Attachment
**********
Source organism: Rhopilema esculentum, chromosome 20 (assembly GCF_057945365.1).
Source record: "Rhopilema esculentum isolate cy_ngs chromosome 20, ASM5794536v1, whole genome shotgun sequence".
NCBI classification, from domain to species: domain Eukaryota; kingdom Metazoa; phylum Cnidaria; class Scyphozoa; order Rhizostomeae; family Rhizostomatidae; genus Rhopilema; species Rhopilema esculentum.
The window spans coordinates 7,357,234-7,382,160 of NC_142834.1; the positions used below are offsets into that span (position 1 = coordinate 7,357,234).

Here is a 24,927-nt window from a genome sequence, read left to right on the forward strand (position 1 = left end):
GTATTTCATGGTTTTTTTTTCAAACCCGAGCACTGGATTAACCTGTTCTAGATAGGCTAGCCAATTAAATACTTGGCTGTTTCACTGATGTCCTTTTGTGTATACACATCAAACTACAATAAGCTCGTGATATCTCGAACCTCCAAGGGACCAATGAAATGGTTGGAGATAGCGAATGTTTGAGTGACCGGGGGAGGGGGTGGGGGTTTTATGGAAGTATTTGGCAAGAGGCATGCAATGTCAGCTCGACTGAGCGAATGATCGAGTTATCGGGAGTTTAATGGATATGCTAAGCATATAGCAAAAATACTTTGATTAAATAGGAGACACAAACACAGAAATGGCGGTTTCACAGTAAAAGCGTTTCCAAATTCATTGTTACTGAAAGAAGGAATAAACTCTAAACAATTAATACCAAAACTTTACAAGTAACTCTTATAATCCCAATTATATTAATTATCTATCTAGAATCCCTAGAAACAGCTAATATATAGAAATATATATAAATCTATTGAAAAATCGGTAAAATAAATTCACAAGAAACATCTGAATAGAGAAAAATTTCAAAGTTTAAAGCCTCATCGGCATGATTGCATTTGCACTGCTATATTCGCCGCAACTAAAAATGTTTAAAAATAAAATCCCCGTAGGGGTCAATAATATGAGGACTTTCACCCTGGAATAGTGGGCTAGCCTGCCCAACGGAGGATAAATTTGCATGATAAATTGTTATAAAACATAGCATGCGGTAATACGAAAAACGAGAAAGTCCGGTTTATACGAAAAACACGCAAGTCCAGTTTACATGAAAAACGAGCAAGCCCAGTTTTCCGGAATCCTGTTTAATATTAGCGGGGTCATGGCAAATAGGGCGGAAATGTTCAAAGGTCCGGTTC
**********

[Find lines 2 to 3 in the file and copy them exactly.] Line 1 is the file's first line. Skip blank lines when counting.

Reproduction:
Source record: "Rhopilema esculentum isolate cy_ngs chromosome 20, ASM5794536v1, whole genome shotgun sequence".
NCBI classification, from domain to species: domain Eukaryota; kingdom Metazoa; phylum Cnidaria; class Scyphozoa; order Rhizostomeae; family Rhizostomatidae; genus Rhopilema; species Rhopilema esculentum.